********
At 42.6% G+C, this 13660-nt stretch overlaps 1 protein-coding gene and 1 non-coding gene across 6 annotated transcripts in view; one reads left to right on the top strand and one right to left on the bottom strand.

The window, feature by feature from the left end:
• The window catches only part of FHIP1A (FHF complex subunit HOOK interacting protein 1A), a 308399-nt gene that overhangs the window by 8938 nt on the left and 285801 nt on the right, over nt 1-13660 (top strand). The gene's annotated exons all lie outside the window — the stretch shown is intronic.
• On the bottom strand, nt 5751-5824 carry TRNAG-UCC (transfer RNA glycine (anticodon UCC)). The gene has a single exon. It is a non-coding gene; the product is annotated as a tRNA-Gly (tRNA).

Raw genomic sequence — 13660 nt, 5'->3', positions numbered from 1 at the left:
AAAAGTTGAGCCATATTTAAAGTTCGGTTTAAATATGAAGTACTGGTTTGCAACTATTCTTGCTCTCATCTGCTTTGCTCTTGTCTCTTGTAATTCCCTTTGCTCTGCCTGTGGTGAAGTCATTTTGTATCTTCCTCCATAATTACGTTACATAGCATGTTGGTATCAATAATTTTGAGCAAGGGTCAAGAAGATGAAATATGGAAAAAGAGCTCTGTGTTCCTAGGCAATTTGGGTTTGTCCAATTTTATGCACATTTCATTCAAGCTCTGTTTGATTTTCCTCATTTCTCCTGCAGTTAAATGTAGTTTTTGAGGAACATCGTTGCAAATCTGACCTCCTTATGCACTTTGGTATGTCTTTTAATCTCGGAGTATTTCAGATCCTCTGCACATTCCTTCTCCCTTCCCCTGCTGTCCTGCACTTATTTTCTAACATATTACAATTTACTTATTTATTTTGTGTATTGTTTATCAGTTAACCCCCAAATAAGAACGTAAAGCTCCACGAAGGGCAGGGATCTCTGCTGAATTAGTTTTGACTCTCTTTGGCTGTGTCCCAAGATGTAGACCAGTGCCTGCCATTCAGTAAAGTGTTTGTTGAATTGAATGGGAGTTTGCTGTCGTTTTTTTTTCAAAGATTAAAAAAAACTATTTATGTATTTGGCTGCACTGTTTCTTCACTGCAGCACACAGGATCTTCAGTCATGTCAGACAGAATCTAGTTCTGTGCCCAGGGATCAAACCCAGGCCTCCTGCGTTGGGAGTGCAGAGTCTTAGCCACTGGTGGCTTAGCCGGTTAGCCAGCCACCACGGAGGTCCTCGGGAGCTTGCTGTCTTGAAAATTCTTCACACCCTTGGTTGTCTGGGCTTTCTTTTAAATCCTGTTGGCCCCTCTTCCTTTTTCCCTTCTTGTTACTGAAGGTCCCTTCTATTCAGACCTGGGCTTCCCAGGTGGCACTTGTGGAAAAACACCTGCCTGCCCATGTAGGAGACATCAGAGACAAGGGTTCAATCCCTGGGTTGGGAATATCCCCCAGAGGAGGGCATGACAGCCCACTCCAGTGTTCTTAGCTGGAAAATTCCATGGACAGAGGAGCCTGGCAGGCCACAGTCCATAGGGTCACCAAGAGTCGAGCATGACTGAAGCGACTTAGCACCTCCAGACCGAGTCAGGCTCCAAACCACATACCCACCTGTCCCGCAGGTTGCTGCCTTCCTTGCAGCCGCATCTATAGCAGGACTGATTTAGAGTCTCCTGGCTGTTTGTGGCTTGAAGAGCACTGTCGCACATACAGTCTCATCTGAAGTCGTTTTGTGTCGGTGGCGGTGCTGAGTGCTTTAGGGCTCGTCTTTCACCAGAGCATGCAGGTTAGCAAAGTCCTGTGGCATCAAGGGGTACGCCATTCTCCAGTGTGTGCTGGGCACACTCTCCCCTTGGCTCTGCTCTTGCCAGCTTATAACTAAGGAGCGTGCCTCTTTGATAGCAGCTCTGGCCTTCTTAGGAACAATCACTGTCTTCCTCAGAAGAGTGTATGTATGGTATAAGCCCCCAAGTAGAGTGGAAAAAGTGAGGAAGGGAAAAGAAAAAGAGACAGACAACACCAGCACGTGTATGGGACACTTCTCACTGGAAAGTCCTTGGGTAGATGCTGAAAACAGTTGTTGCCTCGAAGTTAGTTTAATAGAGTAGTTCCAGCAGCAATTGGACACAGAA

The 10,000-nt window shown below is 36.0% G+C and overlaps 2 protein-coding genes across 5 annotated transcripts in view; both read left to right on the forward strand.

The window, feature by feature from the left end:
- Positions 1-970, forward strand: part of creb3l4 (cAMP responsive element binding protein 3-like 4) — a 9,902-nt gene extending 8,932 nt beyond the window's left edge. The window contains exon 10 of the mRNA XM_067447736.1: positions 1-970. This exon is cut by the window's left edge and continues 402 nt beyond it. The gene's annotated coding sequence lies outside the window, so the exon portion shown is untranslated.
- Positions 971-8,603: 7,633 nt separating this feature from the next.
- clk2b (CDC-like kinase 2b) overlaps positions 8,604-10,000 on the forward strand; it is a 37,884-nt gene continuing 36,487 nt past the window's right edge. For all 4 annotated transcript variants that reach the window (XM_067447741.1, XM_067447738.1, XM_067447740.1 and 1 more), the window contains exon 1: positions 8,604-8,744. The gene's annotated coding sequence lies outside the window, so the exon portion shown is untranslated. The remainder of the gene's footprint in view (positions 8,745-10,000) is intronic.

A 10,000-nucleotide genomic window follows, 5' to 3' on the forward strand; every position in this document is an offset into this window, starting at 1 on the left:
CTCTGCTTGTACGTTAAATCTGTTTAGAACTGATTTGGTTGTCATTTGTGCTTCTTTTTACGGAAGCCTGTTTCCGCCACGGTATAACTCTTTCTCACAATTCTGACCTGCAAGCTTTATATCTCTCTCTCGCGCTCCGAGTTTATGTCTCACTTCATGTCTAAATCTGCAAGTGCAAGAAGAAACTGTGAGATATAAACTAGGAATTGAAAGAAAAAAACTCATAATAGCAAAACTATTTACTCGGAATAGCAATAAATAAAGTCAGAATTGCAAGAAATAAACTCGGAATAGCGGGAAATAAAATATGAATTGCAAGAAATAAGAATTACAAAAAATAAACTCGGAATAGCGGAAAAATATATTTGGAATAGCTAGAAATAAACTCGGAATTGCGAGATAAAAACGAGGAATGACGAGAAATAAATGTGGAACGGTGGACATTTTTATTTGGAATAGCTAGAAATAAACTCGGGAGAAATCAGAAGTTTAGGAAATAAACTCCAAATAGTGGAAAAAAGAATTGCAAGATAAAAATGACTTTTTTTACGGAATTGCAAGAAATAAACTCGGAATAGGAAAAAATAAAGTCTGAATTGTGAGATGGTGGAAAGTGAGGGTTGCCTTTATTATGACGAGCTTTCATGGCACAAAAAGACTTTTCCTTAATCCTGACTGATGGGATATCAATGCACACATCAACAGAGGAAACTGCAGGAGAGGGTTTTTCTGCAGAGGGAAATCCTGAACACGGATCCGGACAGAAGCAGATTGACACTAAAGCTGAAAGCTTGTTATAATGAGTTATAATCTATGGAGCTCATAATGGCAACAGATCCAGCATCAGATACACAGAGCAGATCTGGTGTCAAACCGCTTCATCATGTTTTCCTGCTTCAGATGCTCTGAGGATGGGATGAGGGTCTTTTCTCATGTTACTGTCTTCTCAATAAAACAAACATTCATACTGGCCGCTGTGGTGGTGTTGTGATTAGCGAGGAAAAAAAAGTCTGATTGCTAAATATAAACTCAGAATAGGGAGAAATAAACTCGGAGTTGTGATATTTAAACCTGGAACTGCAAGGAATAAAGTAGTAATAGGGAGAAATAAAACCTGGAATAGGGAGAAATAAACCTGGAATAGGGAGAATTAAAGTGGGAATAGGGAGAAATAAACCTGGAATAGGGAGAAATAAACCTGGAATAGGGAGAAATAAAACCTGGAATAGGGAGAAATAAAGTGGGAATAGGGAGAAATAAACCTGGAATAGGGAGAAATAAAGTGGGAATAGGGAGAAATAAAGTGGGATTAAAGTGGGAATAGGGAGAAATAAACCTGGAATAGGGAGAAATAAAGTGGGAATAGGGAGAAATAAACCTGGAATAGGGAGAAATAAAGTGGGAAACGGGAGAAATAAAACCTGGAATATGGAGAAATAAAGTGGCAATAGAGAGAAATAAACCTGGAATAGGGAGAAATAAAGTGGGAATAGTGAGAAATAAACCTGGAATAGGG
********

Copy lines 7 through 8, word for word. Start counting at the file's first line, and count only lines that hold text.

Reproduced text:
The 10,000-nt window shown below is 36.0% G+C and overlaps 2 protein-coding genes across 5 annotated transcripts in view; both read left to right on the forward strand.

The window, feature by feature from the left end: